Paul Newman’s high popularity can be easily accounted for: he’s the ideal American male—handsome, talented, sporty, presumably faithful, socially committed, independent if occasionally ornery, a generous home-spun impresario and, of course, enviably thin. Half of the audience still wants him, the other half still wants to be like him. Excluding The Verdict, no one could accuse him of resting on laurels—he’s the least lazy actor among superstars. Not liking some of his movies—I felt zilch for The Color of Money, Fat Man and Big Boy, Blaze; disdain for The Sting, Harry and Son and The Verdict; fell asleep during Mackintosh Man, Quintet, Buffalo Bill—rarely means disliking him. Thanks to DVD, we can refresh the joys of his Ben Quick, working at the Varner store, putting the make on Joanne Woodward in The Long Hot Summer; enjoy his drunken dance with a rumpy Joan Collins in Rally Round the Flag, Boys; wonder what his Brick’s thinking while watching Liz’s Maggie straighten her seams; be once more amused by his Chance attempting to blackmail tick-loaded Geraldine Page in Sweet Bird of Youth; feel something liberating about his lowdown Hud; come to realize he’s really much better than Woodward in Mr. and Mrs. Bridge. Newman’s retained his stature as performer even when he’s whoring in The Verdict, The Towering Inferno or When Time Ran Out, or in The Color of Money way when, typically, Hollywood had to face up to the delayed justice of honoring him after so many slights. He’s unique as icon because he’s long abandoned his insolent, tough-turf method to become the quintessential Sears Craftsman—quality-built, dependable, long-lasting. Entitled, the famous blue eyes are cloudy and bloodshot, the hair a bit straw-like as if lacking Pantene, the crows and other lines without vanity’s protection; they’re not distractions or regrets—they’re Platinum Card rewards. In Robert Benton’s Nobodys Fool, Newman once more plays his specialty—a loser-boozer—and this time, as Sully, he feels super-right as one, this time when, as actor, he looks at someone, or looks back at Sully’s waste, he’s deeply ruminating. When, for example, Sully enters the house he gave up because he refused to pay the back taxes, getting lost in a melancholic storm of memory, Newman reaches an emotional connection I can’t recall ever having experienced from him before. Perhaps the snowy setting of North Bath helps prod us to receptive responses, setting us up sentimentally for what is the winter of Newman’s career. Perhaps I’m primed to see in Newman’s Sully my own father, who also abandoned his family, but on this I can not be alone: Sully’s a norm as delinquent father, not exception. (What’s accidental if not surprising about Nobodys Fool is it belies the hysteria about the current breakdown of the family: World War II era dads blew off their responsibilities with just as much disregard as dads are doing today.) I wasn’t as lucky as Sully’s son: my dad was always looking for the handout, quick with the sob story—I even had to pay for his plane ticket to finally meet him for the first and only time. Yet I understood why he deserted us: like Sully’s mistake in marrying uptight, sexless Elizabeth Wilson (whose dining room table scene says it all), Dad hitched up with a hag out to prove she was more man than he was. Nobodys Fool is a slice of lifer, burrowing deep into painful memories and Newman’s consummate skill makes them bearable. He justly earned the National Society of Film Critics and N.Y. Film Critics Circle awards as best actor. A remarkably strong supporting cast, including Bruce Willis, Melanie Griffith (in a role meant for Kim Basinger), Dylan Walsh, Philip Bosco, Philip Seymour Hoffman and, in her final screen appearance, Jessica Tandy. Willis’s doberman is the only clumsy performer.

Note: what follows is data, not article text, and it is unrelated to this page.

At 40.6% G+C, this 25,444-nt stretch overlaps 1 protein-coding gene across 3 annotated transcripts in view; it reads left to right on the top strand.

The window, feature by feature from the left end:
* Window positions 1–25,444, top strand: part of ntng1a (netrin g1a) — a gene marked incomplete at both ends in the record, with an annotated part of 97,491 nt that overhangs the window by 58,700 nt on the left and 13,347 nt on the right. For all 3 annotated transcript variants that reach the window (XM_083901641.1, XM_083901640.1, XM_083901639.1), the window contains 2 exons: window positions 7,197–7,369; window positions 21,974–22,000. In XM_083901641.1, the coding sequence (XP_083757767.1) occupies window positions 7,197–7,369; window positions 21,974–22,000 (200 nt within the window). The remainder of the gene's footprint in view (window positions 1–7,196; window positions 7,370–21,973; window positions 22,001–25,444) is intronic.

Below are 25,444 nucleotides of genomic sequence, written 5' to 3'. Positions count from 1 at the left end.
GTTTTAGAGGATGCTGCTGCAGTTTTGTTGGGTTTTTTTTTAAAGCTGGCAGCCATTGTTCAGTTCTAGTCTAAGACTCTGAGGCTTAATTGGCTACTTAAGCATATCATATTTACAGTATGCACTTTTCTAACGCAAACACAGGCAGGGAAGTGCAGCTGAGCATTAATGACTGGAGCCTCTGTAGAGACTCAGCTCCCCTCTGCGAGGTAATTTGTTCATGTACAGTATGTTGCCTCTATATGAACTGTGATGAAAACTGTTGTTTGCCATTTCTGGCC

Newman’s passing at 83 had been prepared for, with begrudging thanks to the tabloids and TV gossip outlets, but it doesn’t lessen moviegoers’ responses. No movie superstar in our lifetime had more lasting appeal; no celebrity of his sex deserved more respect or had more honor attached to him for humanitarian endeavors off-screen. And no actor of his generation had a more enjoyably critical view of his career: when telling Larry King he couldn’t bare to watch his earlier performances—“I really just can’t watch myself. I see all the machinery at work and it just drives me nuts”—the honesty was and remains refreshing because the truth is Newman’s thesping in his first films, especially Somebody Up There Likes Me, Cat on a Hot Tin Roof and The Long, Hot Summer, are iconic essences of 50s movie theatricality. Doesn’t make those performances bad, it makes them evidence of the excess of period influence. He flinched out of self-embarrassment, like the way we do when we see snapshots of ourselves in Bermuda shorts working the Hula Hoop, or in Beatles mop, or wearing Nehru jackets or paisley shirts and bell bottoms. He successfully moved into his long-sought naturalism yet he couldn’t have done so without the absorption of the eras out of which his acting emerged. For a brief time Newman was thought of as another Brando, or a James Dean, but he had several assets they didn’t: speech articulation, for one; a physique unlike Brando’s that didn’t alarm viewers and unlike Dean’s which never quite achieved an unassailable masculinity; and, certainly not nothing, the gift of solicitation—he charmed our pants off. The picture at the top left, cropped from an old Newsweek, says it all. Here at, you’ll find comments on Mr. and Mrs. BridgeCat on A Hot Tin Roof, Exodus, From the Terrace, Hud, The Long, Hot Summer, A New Kind of Love, Sweet Bird of Youth and The Road to Perdition.


Text COPYRIGHT © 2000 RALPH BENNER  All Rights Reserved.